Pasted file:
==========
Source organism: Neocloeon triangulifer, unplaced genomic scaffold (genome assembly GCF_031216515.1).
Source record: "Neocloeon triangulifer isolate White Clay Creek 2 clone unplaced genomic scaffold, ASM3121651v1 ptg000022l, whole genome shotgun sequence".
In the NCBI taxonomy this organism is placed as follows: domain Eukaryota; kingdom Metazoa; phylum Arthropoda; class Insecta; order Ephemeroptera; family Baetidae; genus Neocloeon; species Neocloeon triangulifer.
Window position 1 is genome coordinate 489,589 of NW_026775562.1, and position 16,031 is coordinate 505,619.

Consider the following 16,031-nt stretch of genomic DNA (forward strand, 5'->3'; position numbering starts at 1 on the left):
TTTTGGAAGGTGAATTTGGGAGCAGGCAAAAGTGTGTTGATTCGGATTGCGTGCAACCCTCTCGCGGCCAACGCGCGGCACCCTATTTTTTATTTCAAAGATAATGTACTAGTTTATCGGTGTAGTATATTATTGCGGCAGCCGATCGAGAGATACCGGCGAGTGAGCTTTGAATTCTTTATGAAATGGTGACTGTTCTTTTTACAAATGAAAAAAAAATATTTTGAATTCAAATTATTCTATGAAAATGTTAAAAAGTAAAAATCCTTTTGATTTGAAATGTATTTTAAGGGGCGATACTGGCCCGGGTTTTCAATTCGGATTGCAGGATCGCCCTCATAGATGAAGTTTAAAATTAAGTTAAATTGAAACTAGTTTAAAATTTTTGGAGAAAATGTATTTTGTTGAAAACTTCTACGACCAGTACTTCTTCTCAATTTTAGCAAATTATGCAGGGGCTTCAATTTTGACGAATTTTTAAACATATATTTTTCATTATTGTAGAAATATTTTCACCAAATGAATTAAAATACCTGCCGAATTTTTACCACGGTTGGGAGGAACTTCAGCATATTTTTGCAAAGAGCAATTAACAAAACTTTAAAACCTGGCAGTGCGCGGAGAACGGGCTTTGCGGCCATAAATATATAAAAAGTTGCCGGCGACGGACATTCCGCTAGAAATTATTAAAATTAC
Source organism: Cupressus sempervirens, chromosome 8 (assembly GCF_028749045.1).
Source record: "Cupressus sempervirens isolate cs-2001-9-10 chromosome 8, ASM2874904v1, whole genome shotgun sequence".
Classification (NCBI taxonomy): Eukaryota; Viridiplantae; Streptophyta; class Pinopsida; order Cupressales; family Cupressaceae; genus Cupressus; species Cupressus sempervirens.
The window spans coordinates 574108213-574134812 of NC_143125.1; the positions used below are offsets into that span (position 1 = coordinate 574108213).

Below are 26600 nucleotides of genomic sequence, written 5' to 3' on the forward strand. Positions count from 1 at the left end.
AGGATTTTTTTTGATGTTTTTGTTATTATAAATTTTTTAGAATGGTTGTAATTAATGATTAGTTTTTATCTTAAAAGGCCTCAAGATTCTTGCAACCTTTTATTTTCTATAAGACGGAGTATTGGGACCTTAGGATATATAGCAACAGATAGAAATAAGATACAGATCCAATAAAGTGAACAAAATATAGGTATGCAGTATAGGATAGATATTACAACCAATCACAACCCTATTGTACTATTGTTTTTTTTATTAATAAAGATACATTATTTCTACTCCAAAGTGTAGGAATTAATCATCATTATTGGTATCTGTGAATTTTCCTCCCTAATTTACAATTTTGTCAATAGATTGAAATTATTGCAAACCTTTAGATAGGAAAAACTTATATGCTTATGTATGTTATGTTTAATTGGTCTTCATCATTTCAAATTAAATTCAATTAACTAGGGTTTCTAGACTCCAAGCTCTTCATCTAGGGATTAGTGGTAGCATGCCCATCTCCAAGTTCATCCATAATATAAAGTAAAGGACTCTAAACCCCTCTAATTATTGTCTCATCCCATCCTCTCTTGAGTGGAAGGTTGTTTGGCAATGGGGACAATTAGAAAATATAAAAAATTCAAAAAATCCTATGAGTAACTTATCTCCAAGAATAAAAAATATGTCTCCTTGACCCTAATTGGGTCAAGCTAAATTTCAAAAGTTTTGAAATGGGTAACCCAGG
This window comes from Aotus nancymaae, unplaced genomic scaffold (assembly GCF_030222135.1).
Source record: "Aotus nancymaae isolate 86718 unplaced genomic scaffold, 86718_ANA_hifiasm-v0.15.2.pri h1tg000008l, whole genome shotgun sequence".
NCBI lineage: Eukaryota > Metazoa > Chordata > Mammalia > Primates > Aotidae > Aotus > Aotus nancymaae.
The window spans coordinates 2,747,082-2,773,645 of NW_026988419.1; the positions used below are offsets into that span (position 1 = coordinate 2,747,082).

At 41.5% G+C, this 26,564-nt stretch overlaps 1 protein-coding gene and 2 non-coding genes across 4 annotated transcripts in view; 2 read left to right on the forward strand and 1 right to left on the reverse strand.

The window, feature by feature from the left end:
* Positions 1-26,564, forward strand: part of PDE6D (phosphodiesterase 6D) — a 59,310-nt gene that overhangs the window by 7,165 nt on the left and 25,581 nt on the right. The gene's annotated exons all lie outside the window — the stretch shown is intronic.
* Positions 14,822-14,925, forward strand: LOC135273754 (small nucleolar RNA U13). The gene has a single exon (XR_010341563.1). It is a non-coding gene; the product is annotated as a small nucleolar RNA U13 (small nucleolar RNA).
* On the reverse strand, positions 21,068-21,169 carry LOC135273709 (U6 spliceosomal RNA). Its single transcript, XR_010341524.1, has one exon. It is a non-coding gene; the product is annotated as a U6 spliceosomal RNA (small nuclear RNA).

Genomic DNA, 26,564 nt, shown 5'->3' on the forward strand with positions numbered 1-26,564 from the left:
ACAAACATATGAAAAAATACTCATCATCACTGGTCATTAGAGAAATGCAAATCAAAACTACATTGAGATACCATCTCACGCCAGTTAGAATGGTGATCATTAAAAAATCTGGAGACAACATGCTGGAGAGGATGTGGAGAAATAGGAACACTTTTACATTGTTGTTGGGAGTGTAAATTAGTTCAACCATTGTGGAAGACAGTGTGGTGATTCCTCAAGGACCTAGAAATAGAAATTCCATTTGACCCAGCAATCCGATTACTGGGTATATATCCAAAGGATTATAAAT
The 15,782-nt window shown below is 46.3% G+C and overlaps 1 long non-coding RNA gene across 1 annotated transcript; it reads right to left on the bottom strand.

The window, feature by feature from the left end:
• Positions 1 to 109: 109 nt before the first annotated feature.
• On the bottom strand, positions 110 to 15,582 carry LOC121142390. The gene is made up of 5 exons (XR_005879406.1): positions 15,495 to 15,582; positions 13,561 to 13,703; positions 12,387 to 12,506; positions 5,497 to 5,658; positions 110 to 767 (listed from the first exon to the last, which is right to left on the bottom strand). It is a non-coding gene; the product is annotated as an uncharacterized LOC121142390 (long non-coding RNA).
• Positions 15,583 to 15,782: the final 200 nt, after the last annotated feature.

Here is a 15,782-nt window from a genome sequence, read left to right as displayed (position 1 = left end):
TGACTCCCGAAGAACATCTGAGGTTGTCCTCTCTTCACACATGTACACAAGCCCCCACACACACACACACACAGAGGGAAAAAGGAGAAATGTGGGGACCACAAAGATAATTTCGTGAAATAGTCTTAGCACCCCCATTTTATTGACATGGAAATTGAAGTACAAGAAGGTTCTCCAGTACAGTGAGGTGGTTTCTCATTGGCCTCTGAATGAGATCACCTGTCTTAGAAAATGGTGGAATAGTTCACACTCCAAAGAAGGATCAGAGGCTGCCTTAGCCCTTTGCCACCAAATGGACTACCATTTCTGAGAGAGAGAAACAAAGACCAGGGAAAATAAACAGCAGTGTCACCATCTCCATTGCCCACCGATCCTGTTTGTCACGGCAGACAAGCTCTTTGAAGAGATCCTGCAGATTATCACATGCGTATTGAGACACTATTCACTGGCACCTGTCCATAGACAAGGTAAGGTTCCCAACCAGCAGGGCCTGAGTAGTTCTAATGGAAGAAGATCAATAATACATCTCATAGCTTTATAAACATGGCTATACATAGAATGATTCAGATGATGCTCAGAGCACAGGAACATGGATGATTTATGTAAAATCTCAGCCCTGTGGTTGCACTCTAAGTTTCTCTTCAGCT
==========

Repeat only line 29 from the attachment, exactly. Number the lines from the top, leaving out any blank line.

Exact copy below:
Here is a 15,782-nt window from a genome sequence, read left to right as displayed (position 1 = left end):